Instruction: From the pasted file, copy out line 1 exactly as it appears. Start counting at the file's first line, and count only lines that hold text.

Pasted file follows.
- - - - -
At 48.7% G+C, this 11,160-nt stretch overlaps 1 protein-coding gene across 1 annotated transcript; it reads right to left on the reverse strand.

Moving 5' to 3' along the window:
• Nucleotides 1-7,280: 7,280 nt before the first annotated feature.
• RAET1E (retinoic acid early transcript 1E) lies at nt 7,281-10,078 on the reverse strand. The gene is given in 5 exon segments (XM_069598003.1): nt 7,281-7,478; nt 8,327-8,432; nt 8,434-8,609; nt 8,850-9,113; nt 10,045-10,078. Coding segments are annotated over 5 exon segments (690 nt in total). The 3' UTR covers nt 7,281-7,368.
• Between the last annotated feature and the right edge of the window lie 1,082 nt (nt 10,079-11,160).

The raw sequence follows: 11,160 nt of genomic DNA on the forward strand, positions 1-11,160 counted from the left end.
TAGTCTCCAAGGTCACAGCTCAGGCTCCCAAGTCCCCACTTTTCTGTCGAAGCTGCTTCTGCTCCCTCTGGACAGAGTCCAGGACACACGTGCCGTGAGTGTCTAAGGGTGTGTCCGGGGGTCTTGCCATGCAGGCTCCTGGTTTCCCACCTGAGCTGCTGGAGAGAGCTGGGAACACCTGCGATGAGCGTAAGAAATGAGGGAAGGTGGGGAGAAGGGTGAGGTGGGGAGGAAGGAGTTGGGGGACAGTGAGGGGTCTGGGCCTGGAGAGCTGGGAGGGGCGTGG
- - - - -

At 48.7% G+C, this 11,160-nt stretch overlaps 1 protein-coding gene across 1 annotated transcript; it reads right to left on the reverse strand.